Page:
Jaime Styer

Jaime Styer, MS 2023 

Humanitarian Engineering and Science: Environmental Engineering

Bio: Jaime is researching how to create a community-based, integrated solution to mitigate the environmental impacts of C&DW as well as empower women and low-income communities in Colombia by gaining skills in extracting value from what is traditionally seen as waste. During her time in the HES program, Jaime served as a Humanitarian Engineering and Science Ambassador, Shultz Family Leadership in Humanitarian Engineering Graduate Fellow, Engineering Design and Society course teaching assistant, Civil and Environmental Engineering research assistant, and president of the Humanitarian Engineering and Science Graduate Student Committee. Her primary social values of fighting for social justice with a focus on gender equality and pursuing environmental sustainability translate both in her personal life as well as her technical studies. Her research has taught her valuable lessons about the importance of working with communities to ensure engineering projects are sustainable, just, and responsible, and she hopes to continue working with communities to jointly solve engineering challenges in the future.  

Project Summary: The main objective of this research was to contribute to empowering low-income communities, especially women, in Colombia by extracting value from C&DW through recycling processes. This research was developed in partnership with a local Colombian university, Corporación Universitaria Minuto de Dios or Uniminuto. The groups specifically working on this project from Uniminuto were the Parque Científico de Innovación Social (Social Innovation Science Park or PCIS), a research group led by Civil Engineering and Occupational Health and Safety Professors with social justice aims entitled Ingeniero a tu Barrio, the international studies group in Uniminuto-Girardot, as well as communication specialists including Professor Martha Liliana Herrera Gutiérrez, who was responsible for translation, facilitation, and communication throughout the project. Together they worked directly with a low-income community in Colombia, named Barzalosa, to study how recycling concrete from C&DW could empower them.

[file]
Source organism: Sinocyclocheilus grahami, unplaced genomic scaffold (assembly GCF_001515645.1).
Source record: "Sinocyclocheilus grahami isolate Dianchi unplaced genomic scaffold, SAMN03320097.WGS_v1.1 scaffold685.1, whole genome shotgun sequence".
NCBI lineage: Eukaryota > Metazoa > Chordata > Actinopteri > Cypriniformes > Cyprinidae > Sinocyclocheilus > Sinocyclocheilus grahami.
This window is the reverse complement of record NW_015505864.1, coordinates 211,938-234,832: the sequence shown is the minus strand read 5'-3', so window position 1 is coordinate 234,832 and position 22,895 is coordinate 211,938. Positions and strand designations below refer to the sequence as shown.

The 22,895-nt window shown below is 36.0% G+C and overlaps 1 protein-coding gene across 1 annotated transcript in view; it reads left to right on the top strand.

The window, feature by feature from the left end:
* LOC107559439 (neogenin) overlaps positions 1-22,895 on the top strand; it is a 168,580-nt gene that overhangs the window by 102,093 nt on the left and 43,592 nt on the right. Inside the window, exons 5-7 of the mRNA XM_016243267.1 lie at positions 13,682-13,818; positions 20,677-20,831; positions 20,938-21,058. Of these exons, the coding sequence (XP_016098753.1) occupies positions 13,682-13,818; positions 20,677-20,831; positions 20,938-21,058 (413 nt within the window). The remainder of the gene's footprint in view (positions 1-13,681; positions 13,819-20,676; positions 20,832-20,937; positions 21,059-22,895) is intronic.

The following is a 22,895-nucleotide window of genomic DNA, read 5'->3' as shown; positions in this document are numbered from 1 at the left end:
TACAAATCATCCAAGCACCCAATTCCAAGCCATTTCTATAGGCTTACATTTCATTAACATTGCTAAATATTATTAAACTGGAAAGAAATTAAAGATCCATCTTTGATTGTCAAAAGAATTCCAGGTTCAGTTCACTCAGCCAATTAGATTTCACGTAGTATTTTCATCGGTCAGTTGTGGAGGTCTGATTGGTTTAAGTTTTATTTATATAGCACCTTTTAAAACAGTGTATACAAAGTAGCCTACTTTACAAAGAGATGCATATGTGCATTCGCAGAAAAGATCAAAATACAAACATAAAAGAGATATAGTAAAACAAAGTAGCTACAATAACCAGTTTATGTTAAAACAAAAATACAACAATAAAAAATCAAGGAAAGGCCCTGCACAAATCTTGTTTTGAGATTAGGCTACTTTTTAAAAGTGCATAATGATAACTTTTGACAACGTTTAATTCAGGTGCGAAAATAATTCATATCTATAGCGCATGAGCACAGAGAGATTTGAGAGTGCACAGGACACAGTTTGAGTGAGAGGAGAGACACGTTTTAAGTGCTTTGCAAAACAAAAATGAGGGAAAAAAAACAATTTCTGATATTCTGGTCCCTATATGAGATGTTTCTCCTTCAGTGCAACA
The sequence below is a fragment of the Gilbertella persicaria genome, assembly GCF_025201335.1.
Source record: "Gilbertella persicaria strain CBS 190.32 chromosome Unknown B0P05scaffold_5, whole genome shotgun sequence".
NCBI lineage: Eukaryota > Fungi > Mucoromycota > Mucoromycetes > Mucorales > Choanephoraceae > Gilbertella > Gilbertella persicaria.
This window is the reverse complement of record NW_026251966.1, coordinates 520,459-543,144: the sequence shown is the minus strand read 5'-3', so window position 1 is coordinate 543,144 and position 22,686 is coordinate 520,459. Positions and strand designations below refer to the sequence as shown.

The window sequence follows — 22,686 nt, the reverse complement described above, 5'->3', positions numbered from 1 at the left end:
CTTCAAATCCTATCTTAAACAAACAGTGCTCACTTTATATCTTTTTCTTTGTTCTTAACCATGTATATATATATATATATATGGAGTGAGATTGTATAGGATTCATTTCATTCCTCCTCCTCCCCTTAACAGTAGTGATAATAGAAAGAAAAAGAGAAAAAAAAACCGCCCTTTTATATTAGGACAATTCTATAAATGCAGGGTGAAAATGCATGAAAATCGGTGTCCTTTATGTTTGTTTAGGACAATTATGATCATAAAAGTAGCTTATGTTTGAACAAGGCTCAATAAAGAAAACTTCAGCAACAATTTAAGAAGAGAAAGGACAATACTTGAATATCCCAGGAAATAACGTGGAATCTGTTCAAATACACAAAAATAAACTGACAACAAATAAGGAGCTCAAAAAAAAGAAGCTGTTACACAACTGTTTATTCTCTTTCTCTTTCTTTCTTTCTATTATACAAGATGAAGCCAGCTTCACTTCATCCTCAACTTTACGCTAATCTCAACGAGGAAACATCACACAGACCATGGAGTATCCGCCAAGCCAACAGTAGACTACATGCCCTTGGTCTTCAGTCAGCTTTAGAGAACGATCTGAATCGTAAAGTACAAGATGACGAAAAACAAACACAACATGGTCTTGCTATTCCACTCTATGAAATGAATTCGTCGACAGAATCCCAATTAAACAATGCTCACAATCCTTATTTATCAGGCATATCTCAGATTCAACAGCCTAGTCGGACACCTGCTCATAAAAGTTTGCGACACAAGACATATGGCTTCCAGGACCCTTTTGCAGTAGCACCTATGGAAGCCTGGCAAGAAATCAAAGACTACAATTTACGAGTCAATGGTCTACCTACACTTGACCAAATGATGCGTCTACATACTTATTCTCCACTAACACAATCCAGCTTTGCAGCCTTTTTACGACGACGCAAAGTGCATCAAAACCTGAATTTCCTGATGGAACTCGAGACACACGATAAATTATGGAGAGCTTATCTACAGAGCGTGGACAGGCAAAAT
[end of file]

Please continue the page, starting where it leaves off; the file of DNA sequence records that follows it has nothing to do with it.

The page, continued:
During the summer of 2022, Jaime spent six weeks in Colombia completing fieldwork for this research. The goals of this fieldwork were to gain a better understanding of the Barzalosa community, their goals for this research, their perspectives related to C&DW, and how empowerment is contextually situated in their community. Throughout the six weeks of fieldwork, they interviewed 17 women and 12 men from differing backgrounds, including low-income community members, community leaders, engineers, academics, students, waste management experts, and government officials. During each interview, translation services were provided by professors from Uniminuto. 

After completing her first phase of fieldwork, Jaime returned to the US, where she developed a participatory, community-based workshop based on the data she collected during her fieldwork, feedback from community members and leaders, as well as advice from HES students and faculty, and Colombian professionals. She returned to Barzalosa in March 2023 to conduct the workshop with the help of local subject matter experts and facilitators. Ultimately, through validation with the workshop participants and facilitators, the workshop ended up containing five key sections: Applications and Entrepreneurism; C&DW Composition and Values, Environmental Aspects, and Necessary Permits; C&D Recycling Processes and Technologies; Occupational Health, and Safety; and the Theory of Change and Pathways Forward. To centralize local knowledge and build local capacity, they invited Colombian subject matter experts to lead each of the key sections. Throughout the workshop, community members, subject matter experts, and facilitators collaborated to brainstorm how best to recycle C&DW in the context of the Barzalosa community. The participants participated in multiple activities during the workshop, including, local icebreaker activities; brainstorming what else they could make with recycled concrete, what they wanted their community to look like in five years, and how recycled concrete could be used in making that future possible; critiquing concrete recycling technologies for the context of their community; and creating, sealing, and decorating their own flowerpots made from recycled concrete.

Jaime is working on expanding her work into the artisanal and small-scale gold mining (ASGM) sector through collaborations with a mining engineering graduate student associated with a research group (IGNEA) adjacent to the Universidad Nacional de Colombia, Zacarías Salgado. She hopes to continue extending her research by collaborating with engineering and science academics and practitioners, as well as community engagement organizations such as Diversa, in Colombia and the US to bring C&DW projects to other communities that express the desire to work in this area. 

This project would not have been possible without the Barzalosa community members that shared their time, knowledge, experiences, and homes for the purposes of this project. Also, the support of the Colorado School of Mines Humanitarian Engineering and Science Program, Corporación Universitaria Minuto de Dios (Uniminuto), the “Responsible Mining, Resilient Communities” project/the Universidad Nacional de Colombia (Medellín), my thesis advisor Professor Juan Lucena (Mines), and Professor Martha Liliana Herrera Gutiérrez (Uniminuto) was essential to complete this project.